Damore’s NLRB case is at the investigative stage. The core question is whether employee speech opposing diversity/EEO policies and complaining about their impact on workers is “protected” under the NLRA.
Google will contend that it had the right to terminate Damore because his memo violated its EEO policy and contributed toward a hostile work environment. Damore, on the other hand, will contend that the memo challenged Google’s discriminatory employment practices and reflected concerns held by other employees about the unfairness of prodiversity policies and practices.
If this case ends up before the NLRB in Washington, D.C., it will present an intriguing political quandary. Any NLRB member appointed by Donald Trump surely won’t want to broaden the rights of employees to engage in “protected activity,” but given the Trump administration’s aversion to diversity, his appointees are also likely to be sympathetic to an employee challenging diversity efforts. That could paradoxically result in conservative members of the NLRB expanding the NLRA’s employee protections.
Added Protections in The Public Sector
As we often note, public-sector managers face far greater challenges than their private-sector counterparts. That’s because public-sector workers are largely unionized and enjoy “for-cause” job protection. Moreover, unlike private-sector employees, public-sector workers’ speech on matters of public concern is shielded by the First Amendment to the U.S. Constitution. In most states, their right to speak out about workplace issues is protected by a nonfederal NLRB equivalent (like California’s left-leaning Public Employment Relations Board, or PERB).
In the public employment context, free-speech principles could very well prevail if a public-sector employer tried to terminate an employee for writing a memo like Damore’s. While PERB would be loath to appear to support attacks on workplace diversity, it’s unlikely that it would narrow the definition of protected activity under state statutes on that basis.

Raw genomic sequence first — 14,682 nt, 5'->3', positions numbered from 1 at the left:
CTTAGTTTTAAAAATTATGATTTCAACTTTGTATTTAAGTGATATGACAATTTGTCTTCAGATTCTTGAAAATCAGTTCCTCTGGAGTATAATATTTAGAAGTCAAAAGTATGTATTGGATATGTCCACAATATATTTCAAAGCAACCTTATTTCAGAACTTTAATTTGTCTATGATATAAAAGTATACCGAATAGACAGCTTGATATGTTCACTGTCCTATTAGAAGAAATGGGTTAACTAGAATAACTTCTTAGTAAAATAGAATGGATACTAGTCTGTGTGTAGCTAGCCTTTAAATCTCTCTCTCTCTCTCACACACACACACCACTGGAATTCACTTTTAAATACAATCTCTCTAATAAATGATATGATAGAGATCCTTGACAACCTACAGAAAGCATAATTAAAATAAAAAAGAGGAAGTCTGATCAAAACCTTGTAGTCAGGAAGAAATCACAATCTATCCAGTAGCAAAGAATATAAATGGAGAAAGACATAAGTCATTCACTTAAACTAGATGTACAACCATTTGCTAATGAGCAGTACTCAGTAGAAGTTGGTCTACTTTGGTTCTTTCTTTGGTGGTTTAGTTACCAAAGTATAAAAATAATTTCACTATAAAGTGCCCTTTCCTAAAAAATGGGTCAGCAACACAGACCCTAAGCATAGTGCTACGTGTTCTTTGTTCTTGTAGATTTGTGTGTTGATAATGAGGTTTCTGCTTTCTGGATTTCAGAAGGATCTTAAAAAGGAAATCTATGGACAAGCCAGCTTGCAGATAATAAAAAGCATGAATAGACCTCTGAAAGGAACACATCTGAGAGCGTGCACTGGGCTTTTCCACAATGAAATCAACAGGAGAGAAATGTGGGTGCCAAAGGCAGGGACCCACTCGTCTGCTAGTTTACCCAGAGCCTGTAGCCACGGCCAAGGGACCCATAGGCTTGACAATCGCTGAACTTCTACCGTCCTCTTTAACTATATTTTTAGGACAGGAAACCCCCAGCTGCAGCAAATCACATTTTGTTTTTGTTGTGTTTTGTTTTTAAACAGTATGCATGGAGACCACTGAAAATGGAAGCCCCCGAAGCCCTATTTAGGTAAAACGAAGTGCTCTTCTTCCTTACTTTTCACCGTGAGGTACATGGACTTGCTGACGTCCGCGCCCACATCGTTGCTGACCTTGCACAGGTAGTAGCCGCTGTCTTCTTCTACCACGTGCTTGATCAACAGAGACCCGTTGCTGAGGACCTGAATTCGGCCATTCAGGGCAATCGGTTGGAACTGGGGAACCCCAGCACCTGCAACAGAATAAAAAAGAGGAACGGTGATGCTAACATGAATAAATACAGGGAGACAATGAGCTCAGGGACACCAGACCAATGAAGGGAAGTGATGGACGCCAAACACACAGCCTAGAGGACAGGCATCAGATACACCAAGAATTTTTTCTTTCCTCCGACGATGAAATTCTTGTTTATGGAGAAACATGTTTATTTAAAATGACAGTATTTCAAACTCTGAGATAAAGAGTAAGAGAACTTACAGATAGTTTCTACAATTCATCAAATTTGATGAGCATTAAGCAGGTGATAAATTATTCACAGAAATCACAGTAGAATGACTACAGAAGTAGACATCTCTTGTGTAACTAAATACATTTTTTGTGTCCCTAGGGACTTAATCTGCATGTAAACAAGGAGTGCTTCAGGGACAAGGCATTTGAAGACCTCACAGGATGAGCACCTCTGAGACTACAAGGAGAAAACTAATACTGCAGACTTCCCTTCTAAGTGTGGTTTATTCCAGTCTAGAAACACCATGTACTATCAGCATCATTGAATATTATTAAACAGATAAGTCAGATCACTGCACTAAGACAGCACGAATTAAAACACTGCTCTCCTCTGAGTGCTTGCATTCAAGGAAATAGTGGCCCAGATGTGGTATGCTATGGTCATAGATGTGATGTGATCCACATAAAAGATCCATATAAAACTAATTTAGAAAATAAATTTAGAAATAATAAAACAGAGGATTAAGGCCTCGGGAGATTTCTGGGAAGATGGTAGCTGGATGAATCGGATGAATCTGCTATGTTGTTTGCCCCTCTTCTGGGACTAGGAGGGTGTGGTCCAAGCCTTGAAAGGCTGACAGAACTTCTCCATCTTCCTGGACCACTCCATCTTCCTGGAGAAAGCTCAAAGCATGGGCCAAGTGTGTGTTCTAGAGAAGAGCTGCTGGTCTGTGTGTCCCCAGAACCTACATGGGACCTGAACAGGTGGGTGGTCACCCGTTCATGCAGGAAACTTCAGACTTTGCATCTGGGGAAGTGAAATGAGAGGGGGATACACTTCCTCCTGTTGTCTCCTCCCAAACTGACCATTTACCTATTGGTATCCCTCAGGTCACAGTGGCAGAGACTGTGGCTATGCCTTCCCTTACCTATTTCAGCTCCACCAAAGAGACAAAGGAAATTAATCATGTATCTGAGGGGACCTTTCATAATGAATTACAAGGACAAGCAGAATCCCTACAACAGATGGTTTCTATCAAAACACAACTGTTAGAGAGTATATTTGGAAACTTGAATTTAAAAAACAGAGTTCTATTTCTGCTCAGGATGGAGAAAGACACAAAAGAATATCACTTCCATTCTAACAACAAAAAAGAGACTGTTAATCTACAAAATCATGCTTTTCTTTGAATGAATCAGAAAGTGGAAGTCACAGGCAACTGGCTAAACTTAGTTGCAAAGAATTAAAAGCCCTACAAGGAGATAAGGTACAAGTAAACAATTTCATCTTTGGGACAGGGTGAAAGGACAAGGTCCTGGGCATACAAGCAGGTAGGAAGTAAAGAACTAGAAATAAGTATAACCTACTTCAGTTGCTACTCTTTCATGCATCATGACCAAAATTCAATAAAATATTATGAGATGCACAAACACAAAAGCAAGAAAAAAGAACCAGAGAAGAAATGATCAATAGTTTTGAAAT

This case stands for the principle that “free speech” is ordinarily not guaranteed in private-sector employment. Things would potentially be different if Damore was employed by a public agency rather than Google.
Google was caught in a conflict between competing commitments to encouraging free expression and ensuring that diversity is valued and protected. It ultimately chose diversity. Unlike most public-sector and other private-sector employers, its litigation coffers are boundless, and concern about the legal risk of terminating Damore likely wasn’t a significant factor in its decision.
Given its lack of gender diversity, Google needed to strongly condemn Damore’s contention that innate “biological causes” predispose women not to be engineers. It had good reason to believe that keeping him in the workplace would be seen as tolerating gender hostility.
The tragic events in Charlottesville, Virginia, reignited the national debate over diversity, EEO policies, and racism. President Trump’s depiction of those events further fed the flames. Google’s termination of Damore was joined to the post-Charlottesville debate when the alt-right scheduled national protests against Google’s action. Damore—a self-described “classic liberal”—has become a poster child for conservative antidiversity forces.
This post originally appeared on HR Daily Advisor
Author: Jeff Sloan and Tori Anthony of Renne Sloan Holtzman Sakai LLP